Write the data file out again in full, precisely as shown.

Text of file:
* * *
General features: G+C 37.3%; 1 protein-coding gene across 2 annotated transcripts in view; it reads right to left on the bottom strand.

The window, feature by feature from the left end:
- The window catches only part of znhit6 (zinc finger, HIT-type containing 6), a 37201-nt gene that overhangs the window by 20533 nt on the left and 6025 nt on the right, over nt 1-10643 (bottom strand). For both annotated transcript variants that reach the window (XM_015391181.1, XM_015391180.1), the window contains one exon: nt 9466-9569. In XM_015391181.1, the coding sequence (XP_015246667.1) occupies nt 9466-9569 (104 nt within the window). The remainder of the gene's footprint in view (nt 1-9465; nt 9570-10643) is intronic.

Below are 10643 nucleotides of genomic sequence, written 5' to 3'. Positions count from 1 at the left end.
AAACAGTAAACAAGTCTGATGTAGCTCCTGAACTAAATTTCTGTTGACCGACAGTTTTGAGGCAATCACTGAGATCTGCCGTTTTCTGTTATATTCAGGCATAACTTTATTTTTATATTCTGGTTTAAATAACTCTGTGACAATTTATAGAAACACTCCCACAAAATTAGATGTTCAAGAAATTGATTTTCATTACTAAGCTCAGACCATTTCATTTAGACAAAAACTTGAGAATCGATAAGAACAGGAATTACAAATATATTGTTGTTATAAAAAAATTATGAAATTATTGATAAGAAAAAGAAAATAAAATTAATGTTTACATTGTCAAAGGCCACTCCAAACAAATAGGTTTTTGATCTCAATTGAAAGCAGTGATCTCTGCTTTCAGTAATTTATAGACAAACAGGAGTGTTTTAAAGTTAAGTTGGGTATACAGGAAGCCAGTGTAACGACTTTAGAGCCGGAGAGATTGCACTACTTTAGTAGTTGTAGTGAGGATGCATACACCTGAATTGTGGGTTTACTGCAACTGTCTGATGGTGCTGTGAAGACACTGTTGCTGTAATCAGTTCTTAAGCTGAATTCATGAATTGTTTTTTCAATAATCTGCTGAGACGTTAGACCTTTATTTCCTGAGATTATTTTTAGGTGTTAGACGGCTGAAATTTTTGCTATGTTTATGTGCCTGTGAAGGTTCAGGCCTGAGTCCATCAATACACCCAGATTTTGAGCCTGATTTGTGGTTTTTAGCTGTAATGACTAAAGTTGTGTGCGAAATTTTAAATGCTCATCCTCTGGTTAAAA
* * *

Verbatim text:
General features: G+C 37.3%; 1 protein-coding gene across 2 annotated transcripts in view; it reads right to left on the bottom strand.

The window, feature by feature from the left end:
- The window catches only part of znhit6 (zinc finger, HIT-type containing 6), a 37201-nt gene that overhangs the window by 20533 nt on the left and 6025 nt on the right, over nt 1-10643 (bottom strand). For both annotated transcript variants that reach the window (XM_015391181.1, XM_015391180.1), the window contains one exon: nt 9466-9569. In XM_015391181.1, the coding sequence (XP_015246667.1) occupies nt 9466-9569 (104 nt within the window). The remainder of the gene's footprint in view (nt 1-9465; nt 9570-10643) is intronic.

Below are 10643 nucleotides of genomic sequence, written 5' to 3'. Positions count from 1 at the left end.
AAACAGTAAACAAGTCTGATGTAGCTCCTGAACTAAATTTCTGTTGACCGACAGTTTTGAGGCAATCACTGAGATCTGCCGTTTTCTGTTATATTCAGGCATAACTTTATTTTTATATTCTGGTTTAAATAACTCTGTGACAATTTATAGAAACACTCCCACAAAATTAGATGTTCAAGAAATTGATTTTCATTACTAAGCTCAGACCATTTCATTTAGACAAAAACTTGAGAATCGATAAGAACAGGAATTACAAATATATTGTTGTTATAAAAAAATTATGAAATTATTGATAAGAAAAAGAAAATAAAATTAATGTTTACATTGTCAAAGGCCACTCCAAACAAATAGGTTTTTGATCTCAATTGAAAGCAGTGATCTCTGCTTTCAGTAATTTATAGACAAACAGGAGTGTTTTAAAGTTAAGTTGGGTATACAGGAAGCCAGTGTAACGACTTTAGAGCCGGAGAGATTGCACTACTTTAGTAGTTGTAGTGAGGATGCATACACCTGAATTGTGGGTTTACTGCAACTGTCTGATGGTGCTGTGAAGACACTGTTGCTGTAATCAGTTCTTAAGCTGAATTCATGAATTGTTTTTTCAATAATCTGCTGAGACGTTAGACCTTTATTTCCTGAGATTATTTTTAGGTGTTAGACGGCTGAAATTTTTGCTATGTTTATGTGCCTGTGAAGGTTCAGGCCTGAGTCCATCAATACACCCAGATTTTGAGCCTGATTTGTGGTTTTTAGCTGTAATGACTAAAGTTGTGTGCGAAATTTTAAATGCTCATCCTCTGGTTAAAA